With the Obama administration now pressing Congress to authorize military action against Syria, administration officials and commentators have repeatedly emphasized that Syria is not Libya, Syria is not Iraq, and Syria is not Afghanistan. Circumstances are different; objectives are different; the nature of the conflict is different. This war, we’re told, won’t be the same as those that came before it. But what if it is?
60 Years of Civil War
Despite the atrocities in Syria, global trends around armed conflicts have generally been positive. According to data provided by the Uppsala Conflict Data Program, there were 32 armed conflicts worldwide in 2012, down from an average of 42 in the 1980s and a peak of 52 in 1991 and 1992. Furthermore, the number of major conflicts - those with at least 1,000 battle-related deaths in a given year - fell from an average of over 13 in the 1980s to 6 in 20.
An improving world
Additionally, the nature of these conflicts is shifting. Interstate conflicts largely disappeared by the 1990s, giving rise to a sharp increase in civil wars, which peaked at 48 in 1991. Since then, the number of purely intrastate conflicts has been cut in half, but it has been in part replaced by civil wars with intervening third parties - precisely the sort of war that Syria appears headed for.
Add one more to the interventions?
After an Intervention
If United States is indeed marching toward an intervention, what does history tell us about these conflicts? First, they tend to be more violent: In the last five years, 40% of civil wars with intervening parties have been major conflicts, five times the 8% rate of civil wars without outside participation (and such differences have persisted since the 1960s). However, the question of interest regarding Syria isn’t necessarily if civil wars with interventions are more violent; the question is do existing civil wars become more violent after an intervention?
The limited historical record indicates that it’s relatively rare - but it’s even less rare that they reduce violence. A conflict with an intervention was preceded by a civil war in 28 instances. In four cases, the conflict became more violent during the year of the intervention compared to the year prior. Twenty-three stayed the same, while only 1 declined. (Including conflicts that are already major conflicts in this sample is potentially problematic, however, because these conflicts have already reached this dataset’s upper bound of violence. For minor conflicts, 4 of 16 increased in violence, while zero decreased.)
Given that the intervention itself might necessitate an increase in violence - as may be the case in Syria - a longer-term view may be more appropriate. This helps the interventionist’s argument: For the same 28 cases, average violence levels in the two years after the intervention year decreased relative to levels in the year prior to intervention in 12 instances. (I.e., if the intervention was year 0, violence levels in year -1 was higher than average violence levels in year 1 and year 2 in 12 cases.) Nevertheless, violence increased in five, and remained the same in 11. Among only minor conflicts, five saw increases in violence, five saw decreases and six stayed minor conflicts.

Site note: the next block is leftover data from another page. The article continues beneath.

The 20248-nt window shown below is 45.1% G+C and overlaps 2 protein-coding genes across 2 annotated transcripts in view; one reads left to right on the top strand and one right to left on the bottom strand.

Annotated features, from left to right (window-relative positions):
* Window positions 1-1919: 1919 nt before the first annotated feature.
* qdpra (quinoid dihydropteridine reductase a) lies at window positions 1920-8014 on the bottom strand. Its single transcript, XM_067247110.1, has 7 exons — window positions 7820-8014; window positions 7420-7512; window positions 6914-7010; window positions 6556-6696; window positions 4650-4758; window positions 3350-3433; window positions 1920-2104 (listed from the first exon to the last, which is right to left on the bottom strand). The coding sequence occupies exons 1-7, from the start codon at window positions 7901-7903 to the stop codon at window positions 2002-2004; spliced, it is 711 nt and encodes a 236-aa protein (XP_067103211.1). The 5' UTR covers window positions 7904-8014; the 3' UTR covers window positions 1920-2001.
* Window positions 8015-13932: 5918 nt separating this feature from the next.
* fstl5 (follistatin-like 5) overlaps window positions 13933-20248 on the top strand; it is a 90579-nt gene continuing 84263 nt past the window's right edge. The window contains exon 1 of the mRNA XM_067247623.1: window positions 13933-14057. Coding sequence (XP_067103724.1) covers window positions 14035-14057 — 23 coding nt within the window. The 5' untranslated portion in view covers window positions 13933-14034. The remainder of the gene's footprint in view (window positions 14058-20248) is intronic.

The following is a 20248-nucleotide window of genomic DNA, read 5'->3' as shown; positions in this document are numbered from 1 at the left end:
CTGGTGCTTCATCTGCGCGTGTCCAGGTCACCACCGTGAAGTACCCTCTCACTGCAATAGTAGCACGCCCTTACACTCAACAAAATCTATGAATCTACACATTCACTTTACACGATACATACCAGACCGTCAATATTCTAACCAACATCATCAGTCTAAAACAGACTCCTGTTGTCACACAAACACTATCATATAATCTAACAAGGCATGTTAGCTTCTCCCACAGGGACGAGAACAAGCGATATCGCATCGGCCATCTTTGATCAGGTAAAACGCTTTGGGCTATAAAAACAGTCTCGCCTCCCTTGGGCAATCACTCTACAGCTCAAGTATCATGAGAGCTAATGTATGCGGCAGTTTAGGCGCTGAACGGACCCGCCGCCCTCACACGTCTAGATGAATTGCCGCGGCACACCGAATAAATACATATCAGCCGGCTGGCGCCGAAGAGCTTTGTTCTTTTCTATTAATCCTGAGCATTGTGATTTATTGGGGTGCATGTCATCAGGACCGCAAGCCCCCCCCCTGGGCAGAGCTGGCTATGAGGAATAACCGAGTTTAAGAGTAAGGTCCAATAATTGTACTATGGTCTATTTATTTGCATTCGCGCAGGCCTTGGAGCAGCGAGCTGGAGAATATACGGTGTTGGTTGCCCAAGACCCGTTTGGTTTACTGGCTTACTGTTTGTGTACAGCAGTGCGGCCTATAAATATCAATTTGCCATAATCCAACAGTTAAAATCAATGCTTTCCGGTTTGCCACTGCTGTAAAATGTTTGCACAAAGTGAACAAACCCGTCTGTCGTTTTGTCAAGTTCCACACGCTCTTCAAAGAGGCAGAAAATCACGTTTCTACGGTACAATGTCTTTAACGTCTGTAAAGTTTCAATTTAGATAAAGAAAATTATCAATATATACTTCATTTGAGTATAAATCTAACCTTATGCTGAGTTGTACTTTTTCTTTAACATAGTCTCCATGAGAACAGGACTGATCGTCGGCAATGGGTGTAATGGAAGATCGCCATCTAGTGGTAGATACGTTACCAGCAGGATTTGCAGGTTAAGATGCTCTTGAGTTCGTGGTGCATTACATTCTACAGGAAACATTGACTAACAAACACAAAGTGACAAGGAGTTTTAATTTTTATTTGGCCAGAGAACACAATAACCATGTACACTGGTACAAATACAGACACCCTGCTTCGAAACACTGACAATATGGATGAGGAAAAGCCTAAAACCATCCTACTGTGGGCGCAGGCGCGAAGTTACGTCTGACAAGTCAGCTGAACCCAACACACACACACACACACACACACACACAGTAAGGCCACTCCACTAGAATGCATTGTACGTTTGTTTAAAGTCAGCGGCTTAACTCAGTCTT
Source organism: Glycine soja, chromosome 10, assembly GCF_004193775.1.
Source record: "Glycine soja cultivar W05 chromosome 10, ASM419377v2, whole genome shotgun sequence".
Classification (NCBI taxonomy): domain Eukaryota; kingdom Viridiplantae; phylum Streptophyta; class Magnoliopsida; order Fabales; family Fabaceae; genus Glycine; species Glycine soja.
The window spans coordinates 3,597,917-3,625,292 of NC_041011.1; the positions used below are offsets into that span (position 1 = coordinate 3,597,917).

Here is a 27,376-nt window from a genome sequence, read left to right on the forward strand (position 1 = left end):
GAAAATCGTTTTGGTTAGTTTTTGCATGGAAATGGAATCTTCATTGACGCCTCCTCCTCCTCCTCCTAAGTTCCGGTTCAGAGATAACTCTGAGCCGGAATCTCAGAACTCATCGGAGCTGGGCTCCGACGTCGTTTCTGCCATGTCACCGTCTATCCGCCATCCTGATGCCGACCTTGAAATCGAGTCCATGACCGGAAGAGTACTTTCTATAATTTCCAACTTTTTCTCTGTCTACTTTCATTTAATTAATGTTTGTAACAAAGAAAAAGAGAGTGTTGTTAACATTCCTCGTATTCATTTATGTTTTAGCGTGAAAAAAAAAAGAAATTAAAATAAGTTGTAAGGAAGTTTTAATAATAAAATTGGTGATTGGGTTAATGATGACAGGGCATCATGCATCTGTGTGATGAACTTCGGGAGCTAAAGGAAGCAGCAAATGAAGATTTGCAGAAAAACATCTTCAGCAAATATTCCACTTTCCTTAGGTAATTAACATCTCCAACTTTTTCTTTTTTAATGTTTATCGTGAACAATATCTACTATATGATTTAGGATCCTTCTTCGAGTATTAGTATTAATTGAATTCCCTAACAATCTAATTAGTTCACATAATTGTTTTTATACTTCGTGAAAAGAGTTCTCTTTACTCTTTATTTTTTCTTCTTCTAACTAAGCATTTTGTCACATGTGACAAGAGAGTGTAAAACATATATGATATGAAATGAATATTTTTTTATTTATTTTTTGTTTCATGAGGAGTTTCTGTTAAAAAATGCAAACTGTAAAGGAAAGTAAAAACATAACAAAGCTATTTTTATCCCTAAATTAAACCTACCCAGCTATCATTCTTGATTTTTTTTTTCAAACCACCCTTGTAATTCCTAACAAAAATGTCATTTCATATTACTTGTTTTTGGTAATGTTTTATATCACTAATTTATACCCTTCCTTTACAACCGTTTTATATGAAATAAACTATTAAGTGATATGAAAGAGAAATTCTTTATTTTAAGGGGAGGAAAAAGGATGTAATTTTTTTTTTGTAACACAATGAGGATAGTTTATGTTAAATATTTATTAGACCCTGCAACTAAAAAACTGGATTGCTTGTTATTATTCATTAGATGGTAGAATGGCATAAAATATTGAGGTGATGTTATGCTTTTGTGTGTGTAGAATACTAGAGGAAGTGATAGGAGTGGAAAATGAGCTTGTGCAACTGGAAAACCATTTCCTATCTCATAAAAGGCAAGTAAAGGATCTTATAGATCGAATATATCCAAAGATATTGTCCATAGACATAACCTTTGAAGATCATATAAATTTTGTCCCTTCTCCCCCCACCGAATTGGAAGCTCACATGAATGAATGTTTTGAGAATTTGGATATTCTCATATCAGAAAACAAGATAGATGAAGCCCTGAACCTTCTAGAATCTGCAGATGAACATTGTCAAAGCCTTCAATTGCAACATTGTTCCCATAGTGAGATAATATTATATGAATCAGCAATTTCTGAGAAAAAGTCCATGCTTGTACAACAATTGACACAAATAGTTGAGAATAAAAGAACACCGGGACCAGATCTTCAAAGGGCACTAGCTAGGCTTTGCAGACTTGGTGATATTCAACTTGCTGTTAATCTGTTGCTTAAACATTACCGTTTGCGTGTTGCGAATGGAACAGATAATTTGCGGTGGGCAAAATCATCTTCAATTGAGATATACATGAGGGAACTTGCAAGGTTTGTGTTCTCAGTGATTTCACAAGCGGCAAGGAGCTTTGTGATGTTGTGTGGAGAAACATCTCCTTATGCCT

Of course, this raises an obvious question: are some conflicts more intense because others intervene, or do others get dragged into conflicts because they intensify? Explaining such causal links is tricky. The lack of granularity in this dataset - in measures of both time and violence - makes it impossible to determine the sequence of events in the year of an intervention, and impossible to differentiate between levels of violence in major and minor conflicts. Cases in which violence increases the year before an intervention (suggesting third parties are enticed to intervene) or those in which violence increases the year after (suggesting interventions increase violence) could possibly provide weak causal evidence. Though these instances break two to one in favor of interventions increasing violence, the sample is simply too small and the evidence too weak draw any firm conclusions
Violence, however, isn’t the only measure of a conflict. There are other potential benefits to interventions, such as bringing the conflict to an end more quickly.
From this perspective, history isn’t in favor of the interventionists. Only 8 of the 28 conflicts ended in two years following the intervention, with many lasting much longer (75% of those that endured lasted at least seven years following the intervention year). Furthermore, conflicts don’t appear to end more quickly if the intervener remains present either - in the 20 cases in which conflict endured, 10 reverted back to civil wars, and 10 continued as interventions, with roughly equal portions of each lasting seven or more years.
Ending a war is hard work
None of this is to say that a strike on Syria will be unsuccessful, or that the United States shouldn’t intervene to save civilians' lives. Many of the civil wars conflicts above didn’t involve the United States, whose military might remains unmatched. But a decisive victory that brings a quick end to a brutal civil will require swimming against the current of history.
Or, of course, this time could be different.
All of the data was provided by the Uppsala Conflict Data Program’s PRIO Armed Conflict Database. Precise definitions for conflicts, interventions, and other terms can be found in that dataset’s codebook. All of the analysis above was done in a SQL database on the raw data provided by UCDP. Those manipulations can be found in this SQL file, and visualizations were created in Excel.
Originally posted at bennstancil.com.
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